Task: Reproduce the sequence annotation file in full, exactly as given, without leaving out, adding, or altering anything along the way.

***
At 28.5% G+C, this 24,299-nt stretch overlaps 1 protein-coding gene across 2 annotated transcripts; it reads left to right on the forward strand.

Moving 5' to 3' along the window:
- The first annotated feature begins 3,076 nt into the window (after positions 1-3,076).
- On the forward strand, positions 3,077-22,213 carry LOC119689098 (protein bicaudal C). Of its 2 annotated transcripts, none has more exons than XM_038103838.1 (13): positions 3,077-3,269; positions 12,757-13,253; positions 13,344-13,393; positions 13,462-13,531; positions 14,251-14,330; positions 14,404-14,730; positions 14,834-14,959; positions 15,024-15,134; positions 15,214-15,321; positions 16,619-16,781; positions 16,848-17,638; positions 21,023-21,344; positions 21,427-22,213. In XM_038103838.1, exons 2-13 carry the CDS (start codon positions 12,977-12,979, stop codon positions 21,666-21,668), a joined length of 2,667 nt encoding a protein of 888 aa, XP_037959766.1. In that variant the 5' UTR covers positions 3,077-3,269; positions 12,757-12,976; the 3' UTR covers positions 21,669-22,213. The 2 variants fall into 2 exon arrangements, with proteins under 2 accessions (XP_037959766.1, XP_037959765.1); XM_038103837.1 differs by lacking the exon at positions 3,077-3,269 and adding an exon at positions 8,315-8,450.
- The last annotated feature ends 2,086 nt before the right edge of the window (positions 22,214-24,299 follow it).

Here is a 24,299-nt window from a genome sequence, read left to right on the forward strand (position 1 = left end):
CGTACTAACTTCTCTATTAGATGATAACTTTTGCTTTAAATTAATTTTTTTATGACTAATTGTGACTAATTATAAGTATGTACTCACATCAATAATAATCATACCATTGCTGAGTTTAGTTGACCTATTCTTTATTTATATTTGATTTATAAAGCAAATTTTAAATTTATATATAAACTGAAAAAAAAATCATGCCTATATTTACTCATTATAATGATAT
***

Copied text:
At 28.5% G+C, this 24,299-nt stretch overlaps 1 protein-coding gene across 2 annotated transcripts; it reads left to right on the forward strand.

Moving 5' to 3' along the window:
- The first annotated feature begins 3,076 nt into the window (after positions 1-3,076).
- On the forward strand, positions 3,077-22,213 carry LOC119689098 (protein bicaudal C). Of its 2 annotated transcripts, none has more exons than XM_038103838.1 (13): positions 3,077-3,269; positions 12,757-13,253; positions 13,344-13,393; positions 13,462-13,531; positions 14,251-14,330; positions 14,404-14,730; positions 14,834-14,959; positions 15,024-15,134; positions 15,214-15,321; positions 16,619-16,781; positions 16,848-17,638; positions 21,023-21,344; positions 21,427-22,213. In XM_038103838.1, exons 2-13 carry the CDS (start codon positions 12,977-12,979, stop codon positions 21,666-21,668), a joined length of 2,667 nt encoding a protein of 888 aa, XP_037959766.1. In that variant the 5' UTR covers positions 3,077-3,269; positions 12,757-12,976; the 3' UTR covers positions 21,669-22,213. The 2 variants fall into 2 exon arrangements, with proteins under 2 accessions (XP_037959766.1, XP_037959765.1); XM_038103837.1 differs by lacking the exon at positions 3,077-3,269 and adding an exon at positions 8,315-8,450.
- The last annotated feature ends 2,086 nt before the right edge of the window (positions 22,214-24,299 follow it).

Here is a 24,299-nt window from a genome sequence, read left to right on the forward strand (position 1 = left end):
CGTACTAACTTCTCTATTAGATGATAACTTTTGCTTTAAATTAATTTTTTTATGACTAATTGTGACTAATTATAAGTATGTACTCACATCAATAATAATCATACCATTGCTGAGTTTAGTTGACCTATTCTTTATTTATATTTGATTTATAAAGCAAATTTTAAATTTATATATAAACTGAAAAAAAAATCATGCCTATATTTACTCATTATAATGATAT